Review of Reading With Babies, Toddlers, and Twos, originally posted on my personal blog on June 8, 2006.
I'm happy to be part of the blog book tour for Reading with Babies, Toddlers, and Twos by Susan Straub and KJ Dell'Antonia. 'Cause, you know, free stuff. But also because I think the book is great and fills a big gap for parents of younger kids who don't know where to go after Pat the Bunny and Goodnight Moon. I liked the book so much I recommended it to the children's librarian at my local library branch.
RWBTAT has three main strengths. The first is that it's a short book, written in easily-read and digested chunks. This makes it perfect for a nursing mom of a baby or a parent of a toddler who can only read in 5-minute chunks. It's small enough that you can toss it in your bag or the bottom of the stroller to read if your kid falls asleep while you're out. You don't have to wade through statistical studies to get to the tips and tricks for choosing and using books with very small people. It's perfectly targeted to a largely sleep-deprived, short attention-spanned audience.
The other strength is that it's specifically geared for babies and little kids. The authors affirm that it's not just your baby who doesn't seem to care that much about books, it's not just your toddler who wants to throw the books more than listen to them, and it's not just you who feels like reading to your child is a big waste of time since your child doesn't do more than gum the book. Their message is that all that is normal, and it's part of the process, and if you read to your kids because you think you have to it's going to be a disheartening experience, but if you read because you like to read, they'll eventually start to pay attention. It's refreshing, really. A book that doesn't guilt-trip you about how your child will never be a success later in life if s/he isn't force-read for an hour every day.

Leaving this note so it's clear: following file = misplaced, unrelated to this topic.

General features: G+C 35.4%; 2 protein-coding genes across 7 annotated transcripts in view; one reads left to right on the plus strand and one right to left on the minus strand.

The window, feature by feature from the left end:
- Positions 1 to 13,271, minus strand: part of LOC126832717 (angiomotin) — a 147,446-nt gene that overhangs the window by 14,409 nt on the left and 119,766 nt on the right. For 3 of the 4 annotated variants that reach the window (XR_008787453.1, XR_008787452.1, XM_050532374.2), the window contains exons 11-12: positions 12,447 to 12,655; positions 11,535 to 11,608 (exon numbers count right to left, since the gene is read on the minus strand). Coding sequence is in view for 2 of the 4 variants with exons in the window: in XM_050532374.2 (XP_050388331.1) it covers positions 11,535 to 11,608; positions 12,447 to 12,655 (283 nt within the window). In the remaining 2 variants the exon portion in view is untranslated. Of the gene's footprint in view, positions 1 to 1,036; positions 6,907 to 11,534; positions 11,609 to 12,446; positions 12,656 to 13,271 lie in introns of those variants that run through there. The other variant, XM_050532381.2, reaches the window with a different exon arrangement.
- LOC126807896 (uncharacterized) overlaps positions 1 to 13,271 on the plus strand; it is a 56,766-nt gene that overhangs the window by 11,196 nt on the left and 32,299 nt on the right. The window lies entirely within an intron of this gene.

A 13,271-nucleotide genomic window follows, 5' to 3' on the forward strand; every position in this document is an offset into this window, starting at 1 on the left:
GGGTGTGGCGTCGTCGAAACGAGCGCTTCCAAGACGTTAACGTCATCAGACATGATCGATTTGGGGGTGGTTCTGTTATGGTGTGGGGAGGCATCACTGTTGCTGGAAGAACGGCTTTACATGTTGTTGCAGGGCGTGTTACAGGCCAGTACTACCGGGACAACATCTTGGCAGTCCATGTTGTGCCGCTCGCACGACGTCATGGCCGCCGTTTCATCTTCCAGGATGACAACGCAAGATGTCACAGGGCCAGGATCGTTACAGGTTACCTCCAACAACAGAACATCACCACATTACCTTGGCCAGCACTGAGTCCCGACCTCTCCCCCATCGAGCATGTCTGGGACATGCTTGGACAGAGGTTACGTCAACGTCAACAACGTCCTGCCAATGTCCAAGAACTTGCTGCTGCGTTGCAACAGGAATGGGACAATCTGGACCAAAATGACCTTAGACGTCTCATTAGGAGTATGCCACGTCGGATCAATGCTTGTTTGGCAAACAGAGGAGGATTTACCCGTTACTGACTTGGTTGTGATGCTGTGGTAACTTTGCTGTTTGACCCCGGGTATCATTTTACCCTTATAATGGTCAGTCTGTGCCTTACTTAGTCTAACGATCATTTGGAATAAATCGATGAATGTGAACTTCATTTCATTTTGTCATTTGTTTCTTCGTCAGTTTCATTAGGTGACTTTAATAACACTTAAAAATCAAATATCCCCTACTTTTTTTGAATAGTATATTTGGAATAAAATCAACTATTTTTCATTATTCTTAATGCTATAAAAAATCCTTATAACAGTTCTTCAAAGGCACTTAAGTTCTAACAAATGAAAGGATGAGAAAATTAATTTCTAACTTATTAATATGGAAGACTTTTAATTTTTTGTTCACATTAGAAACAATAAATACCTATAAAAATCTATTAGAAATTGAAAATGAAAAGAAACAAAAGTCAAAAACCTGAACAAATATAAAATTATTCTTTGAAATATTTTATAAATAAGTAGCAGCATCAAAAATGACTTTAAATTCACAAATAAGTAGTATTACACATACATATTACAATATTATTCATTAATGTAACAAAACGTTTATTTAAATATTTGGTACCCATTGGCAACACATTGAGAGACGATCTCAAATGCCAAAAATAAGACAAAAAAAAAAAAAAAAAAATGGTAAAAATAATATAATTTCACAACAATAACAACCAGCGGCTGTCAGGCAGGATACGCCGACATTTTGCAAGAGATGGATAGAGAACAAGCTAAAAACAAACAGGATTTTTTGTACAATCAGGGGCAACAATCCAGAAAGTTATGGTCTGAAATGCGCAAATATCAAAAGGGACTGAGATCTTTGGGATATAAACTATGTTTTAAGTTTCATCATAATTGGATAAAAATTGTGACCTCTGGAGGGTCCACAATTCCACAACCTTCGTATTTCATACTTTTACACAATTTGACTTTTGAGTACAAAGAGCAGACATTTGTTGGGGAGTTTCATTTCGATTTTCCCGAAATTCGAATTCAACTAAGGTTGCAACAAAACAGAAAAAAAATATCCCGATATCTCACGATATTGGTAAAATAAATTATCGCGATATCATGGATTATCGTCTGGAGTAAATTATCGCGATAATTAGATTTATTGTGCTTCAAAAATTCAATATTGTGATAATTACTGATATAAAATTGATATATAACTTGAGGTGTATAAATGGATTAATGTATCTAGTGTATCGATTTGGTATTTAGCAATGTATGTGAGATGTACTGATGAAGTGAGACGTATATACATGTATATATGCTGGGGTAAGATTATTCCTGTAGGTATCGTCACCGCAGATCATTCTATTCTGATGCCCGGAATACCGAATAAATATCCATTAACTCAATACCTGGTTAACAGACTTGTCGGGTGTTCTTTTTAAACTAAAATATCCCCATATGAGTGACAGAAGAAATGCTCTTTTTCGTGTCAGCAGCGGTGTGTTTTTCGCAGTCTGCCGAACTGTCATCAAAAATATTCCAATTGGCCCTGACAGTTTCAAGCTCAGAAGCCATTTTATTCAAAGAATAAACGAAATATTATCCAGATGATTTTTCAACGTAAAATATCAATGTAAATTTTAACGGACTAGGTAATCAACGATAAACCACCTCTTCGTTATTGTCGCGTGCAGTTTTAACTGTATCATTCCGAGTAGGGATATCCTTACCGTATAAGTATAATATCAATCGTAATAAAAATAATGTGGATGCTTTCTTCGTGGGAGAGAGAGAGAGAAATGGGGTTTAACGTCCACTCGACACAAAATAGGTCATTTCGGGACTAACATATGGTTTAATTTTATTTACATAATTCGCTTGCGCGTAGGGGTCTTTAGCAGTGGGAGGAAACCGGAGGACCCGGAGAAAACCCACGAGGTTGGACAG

The book's biggest selling point, though, is the sheer volume of different lists of books. They have lists of books about colors, books with baby faces, fairy-tale book, classic books that became TV characters, lift-the-flap books, books to help with rough bedtimes, books to help talk about death and dying, and on and on. It's almost comical how many lists there are. (I'd make fun of the authors for it, but I've already used some of the lists to update my library reserve list and Amazon.com wishlist, so I really can't throw any stones.) Just when you start to get huffy about "I can't believe they didn't put Good Dog, Carl on the list!" you turn the page and there it is. They even have lists of favorite books of real-life kids of all (young) ages, from 3 months to two.
This is a perfect baby shower gift or book to buy for yourself when you feel like you're bored with your current repertoire and need a little guidance about choosing the next round of books. I was happy to receive the book to review, figuring I'd read it and then give it to a friend with a new baby, but now I can't get rid of it. I need the lists too much.